Further to my last article, I thought I’d expand upon each point in the brief ‘How To’ open a store. If you’ve ever opened a new store, you’ll know how important location is. If only we could ‘build it and they will come’ – that is a retailer’s dream!
If you are trying to expand or relocate, staying close by will aid in keeping existing traffic. Watch traffic flows. It could be very hard to attract new business if turns are limited to one direction, etc. Check out city plans to see if any major route changes could either positively or negatively affect traffic patterns in the future.
Locations with large pylon signs or great frontage could be ideal but watch for extra costs that could be forced upon tenants in the lease. Generally, the better the visibility, the less advertising is needed. The best way is though a fantastic store front that is seen by many.
If it’s a new area you’d like to explore – take a drive. Physically going to the area you’re considering can be eye opening. What kind of businesses already exist? Is there much foot traffic or public transit? Graffiti or litter? What type of homes are near by? Using Canada Post Precision Targeter tools (free software online), will allow you to determine your ideal demographic (by education or income) and build a radius of distance or driving distance to your proposed location. This will give you a better idea of the consumer base you’ll be trying to get into your doors. Are there only 10,000 consumers in your new market or 80,000?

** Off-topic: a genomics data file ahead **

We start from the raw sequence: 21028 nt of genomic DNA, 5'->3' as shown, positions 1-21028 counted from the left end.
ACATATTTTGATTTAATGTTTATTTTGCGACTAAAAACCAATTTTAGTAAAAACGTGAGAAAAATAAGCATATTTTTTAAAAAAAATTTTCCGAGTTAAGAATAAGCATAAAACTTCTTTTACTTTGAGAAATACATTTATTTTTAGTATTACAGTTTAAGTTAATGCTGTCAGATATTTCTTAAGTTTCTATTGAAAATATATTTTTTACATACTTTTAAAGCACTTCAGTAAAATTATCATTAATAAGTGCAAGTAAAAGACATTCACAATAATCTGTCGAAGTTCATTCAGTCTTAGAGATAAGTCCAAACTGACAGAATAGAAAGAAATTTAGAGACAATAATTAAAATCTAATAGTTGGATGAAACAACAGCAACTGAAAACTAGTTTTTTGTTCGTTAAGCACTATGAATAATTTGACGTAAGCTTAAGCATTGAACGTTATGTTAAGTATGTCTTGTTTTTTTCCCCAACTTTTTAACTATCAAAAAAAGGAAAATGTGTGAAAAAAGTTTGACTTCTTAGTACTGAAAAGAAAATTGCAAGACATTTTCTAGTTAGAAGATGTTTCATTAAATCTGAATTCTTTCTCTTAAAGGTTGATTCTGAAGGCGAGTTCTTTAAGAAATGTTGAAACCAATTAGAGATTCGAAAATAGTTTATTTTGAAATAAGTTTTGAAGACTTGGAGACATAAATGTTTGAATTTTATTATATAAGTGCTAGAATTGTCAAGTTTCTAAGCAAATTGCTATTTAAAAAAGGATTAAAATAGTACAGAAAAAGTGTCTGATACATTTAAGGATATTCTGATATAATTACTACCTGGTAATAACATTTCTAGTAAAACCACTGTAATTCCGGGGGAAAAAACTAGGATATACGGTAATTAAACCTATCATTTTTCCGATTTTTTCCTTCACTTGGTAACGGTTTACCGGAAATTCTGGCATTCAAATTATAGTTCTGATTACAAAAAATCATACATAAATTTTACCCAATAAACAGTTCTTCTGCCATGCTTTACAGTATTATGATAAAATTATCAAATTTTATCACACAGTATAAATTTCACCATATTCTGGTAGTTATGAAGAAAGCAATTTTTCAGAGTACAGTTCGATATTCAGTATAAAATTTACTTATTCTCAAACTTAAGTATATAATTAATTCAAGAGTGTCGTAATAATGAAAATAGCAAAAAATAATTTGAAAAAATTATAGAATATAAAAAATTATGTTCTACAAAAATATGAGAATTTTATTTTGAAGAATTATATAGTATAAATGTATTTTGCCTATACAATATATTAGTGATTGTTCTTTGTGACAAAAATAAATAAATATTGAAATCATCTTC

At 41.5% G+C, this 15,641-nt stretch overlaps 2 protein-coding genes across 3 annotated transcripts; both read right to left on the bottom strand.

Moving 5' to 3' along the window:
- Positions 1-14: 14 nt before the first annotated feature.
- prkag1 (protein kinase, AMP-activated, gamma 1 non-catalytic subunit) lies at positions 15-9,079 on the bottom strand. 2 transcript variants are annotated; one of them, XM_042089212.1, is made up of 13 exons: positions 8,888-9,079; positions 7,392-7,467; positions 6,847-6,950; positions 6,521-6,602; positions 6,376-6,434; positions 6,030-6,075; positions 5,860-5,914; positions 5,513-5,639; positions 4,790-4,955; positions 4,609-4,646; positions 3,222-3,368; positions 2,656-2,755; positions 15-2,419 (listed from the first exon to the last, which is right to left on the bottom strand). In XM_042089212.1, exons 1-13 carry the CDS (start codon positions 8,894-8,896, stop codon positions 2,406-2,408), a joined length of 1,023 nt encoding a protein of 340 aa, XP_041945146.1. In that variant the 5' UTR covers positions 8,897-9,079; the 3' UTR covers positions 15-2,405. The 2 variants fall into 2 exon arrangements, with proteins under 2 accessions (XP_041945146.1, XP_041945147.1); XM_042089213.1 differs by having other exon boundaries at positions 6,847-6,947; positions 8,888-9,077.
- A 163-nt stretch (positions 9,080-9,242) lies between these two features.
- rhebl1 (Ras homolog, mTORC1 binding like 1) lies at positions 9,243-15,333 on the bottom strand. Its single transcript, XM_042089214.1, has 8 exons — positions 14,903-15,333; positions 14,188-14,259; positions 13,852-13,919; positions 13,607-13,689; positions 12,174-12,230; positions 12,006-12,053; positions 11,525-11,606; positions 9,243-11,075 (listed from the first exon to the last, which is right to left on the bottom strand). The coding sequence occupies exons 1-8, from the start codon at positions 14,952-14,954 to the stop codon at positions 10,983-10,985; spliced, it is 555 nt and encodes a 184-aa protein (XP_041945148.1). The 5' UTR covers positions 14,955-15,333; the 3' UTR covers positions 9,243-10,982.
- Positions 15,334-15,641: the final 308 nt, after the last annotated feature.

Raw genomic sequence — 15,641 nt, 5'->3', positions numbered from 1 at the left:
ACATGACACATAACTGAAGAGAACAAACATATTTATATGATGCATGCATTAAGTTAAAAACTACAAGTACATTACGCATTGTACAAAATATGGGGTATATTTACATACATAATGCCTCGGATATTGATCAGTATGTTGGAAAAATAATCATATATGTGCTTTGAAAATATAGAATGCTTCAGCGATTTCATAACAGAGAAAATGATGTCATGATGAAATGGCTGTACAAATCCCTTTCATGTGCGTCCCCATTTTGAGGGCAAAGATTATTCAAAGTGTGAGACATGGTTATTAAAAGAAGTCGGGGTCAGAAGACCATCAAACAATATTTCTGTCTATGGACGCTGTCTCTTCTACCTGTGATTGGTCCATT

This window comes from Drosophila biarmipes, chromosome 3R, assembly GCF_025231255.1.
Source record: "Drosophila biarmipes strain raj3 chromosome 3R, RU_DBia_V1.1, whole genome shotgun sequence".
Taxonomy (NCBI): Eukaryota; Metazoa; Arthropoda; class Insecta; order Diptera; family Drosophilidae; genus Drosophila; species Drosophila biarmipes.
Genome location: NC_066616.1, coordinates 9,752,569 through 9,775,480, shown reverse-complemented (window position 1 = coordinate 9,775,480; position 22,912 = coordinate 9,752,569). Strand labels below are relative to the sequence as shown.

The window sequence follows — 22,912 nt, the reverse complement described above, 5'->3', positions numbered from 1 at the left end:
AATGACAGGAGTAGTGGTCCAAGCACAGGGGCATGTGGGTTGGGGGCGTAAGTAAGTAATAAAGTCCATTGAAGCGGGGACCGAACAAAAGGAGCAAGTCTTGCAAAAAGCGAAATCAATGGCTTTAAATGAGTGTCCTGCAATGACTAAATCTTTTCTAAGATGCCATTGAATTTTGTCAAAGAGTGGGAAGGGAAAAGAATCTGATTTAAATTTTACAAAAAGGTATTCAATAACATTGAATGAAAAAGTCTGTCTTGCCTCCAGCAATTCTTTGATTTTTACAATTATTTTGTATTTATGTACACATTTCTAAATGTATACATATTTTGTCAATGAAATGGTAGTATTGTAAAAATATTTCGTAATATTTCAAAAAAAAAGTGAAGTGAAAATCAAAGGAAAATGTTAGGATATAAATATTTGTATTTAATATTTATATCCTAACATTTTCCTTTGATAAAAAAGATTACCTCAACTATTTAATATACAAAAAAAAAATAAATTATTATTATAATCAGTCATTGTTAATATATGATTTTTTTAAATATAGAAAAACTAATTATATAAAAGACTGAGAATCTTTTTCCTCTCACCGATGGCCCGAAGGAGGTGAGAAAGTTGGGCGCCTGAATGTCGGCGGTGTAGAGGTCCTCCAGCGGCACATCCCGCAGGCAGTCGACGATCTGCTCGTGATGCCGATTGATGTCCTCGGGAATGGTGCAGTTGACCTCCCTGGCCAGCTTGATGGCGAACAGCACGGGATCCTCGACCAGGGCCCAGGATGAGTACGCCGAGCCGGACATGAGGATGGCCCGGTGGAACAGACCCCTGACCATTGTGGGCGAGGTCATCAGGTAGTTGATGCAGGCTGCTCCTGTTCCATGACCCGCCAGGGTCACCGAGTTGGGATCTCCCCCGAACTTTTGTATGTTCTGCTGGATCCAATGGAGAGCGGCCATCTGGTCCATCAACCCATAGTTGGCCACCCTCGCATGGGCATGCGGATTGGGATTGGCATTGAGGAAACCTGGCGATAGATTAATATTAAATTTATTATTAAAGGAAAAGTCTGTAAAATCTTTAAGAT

If there are other like-minded retailers or those who target your same demographic (Starbucks, an organic café, yoga studio, etc), then you’re likely to pick up some of that traffic as well. Pay them a visit to see how busy they are and what type of clientele are shopping. Not all traffic is alike: opening next to a dollar store most likely won’t benefit your business. Search out compatible businesses that share your demographic to capitalize on traffic.
Don’t overextend yourself for the ‘perfect’ property. Know your minimum and maximum square footage you require before you go searching. Often times the landlord could be willing to divide the space if it’s too large, or if you have a business plan for a tenant, you could sublet to a complimentary business. If it’s too small from day one, how could you ever plan to grow?
Lastly, speak to your current landlord or spread word thought the realtor network that you’re interested in more space. Quite often you could be privy to upcoming lease space before it is advertised. By reaching the network, you may receive many calls/emails about property but at least you’re “in the know.” You can always say no. Having the first right of refusal or the knowledge of where potential competition could open is invaluable.
Some other things to consider in selecting a location are the number of parking spaces nearby, loading dock or truck access, etc. In the end, there are many factors involved in selecting a new location but don’t ever discount your gut feeling. Good luck! •